Gusinoe Ozero (Town), Datsan, Main Temple (1858-70), West Facade, Gusinoe Ozero, Russia


This photograph of the main temple at the Gusinoozersk Buddhist monastery (datsan) was taken in 2000 by Dr. William Brumfield, American photographer and historian of Russian architecture, as part of the "Meeting of Frontiers" project at the Library of Congress. Located near Gusinoe Ozero (Goose lake) in the southwestern part of the Republic of Buriatiia (Russian Federation), the Gusinoozersk, or Tamchinskii, datsan was founded in the mid-18th century and in 1809 became the center of Buddhism in eastern Siberia, a position it held until 1930. In 1858 work began on a new main temple to replace the previous wooden temple dating from 1750. In a pattern typical for large Buddhist temples in this area, the main part was built of brick and the upper two stories of wood. The primary entrance (south façade) is contained within a portico with six large masonry columns. Although 1870 usually is given as the date of completion, work continued on the richly decorated interior until the end of the 19th century. As a result of the monastery's closure in the 1930s, the temple was ransacked, and its interior fell into ruin. The temple is now undergoing restoration as part of the revival of the Buddhist cultural and spiritual legacy in Buriatiia.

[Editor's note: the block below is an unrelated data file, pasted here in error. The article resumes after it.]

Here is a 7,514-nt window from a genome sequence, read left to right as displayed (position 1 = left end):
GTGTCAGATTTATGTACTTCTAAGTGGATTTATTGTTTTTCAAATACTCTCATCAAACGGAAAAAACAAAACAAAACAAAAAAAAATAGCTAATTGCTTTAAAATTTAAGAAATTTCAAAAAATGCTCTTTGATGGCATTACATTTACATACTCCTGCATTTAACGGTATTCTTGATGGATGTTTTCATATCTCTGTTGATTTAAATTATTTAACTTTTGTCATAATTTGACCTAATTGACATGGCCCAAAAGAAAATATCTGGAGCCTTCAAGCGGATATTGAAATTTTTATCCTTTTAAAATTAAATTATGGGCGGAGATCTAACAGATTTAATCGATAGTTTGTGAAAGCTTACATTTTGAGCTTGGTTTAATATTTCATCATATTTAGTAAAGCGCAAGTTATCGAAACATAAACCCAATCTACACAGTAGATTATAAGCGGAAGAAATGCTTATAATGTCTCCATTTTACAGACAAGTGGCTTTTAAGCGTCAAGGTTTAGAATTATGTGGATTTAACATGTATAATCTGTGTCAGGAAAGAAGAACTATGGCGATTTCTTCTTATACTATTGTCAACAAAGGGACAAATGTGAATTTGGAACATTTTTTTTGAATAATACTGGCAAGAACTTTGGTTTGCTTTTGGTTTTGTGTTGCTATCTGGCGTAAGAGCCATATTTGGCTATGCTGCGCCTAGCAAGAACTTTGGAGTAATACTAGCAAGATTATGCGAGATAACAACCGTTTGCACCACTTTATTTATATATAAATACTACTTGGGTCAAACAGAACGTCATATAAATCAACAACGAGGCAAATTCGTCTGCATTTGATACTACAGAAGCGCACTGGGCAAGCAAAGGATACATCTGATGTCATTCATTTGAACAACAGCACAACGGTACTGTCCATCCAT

Last updated: January 11, 2016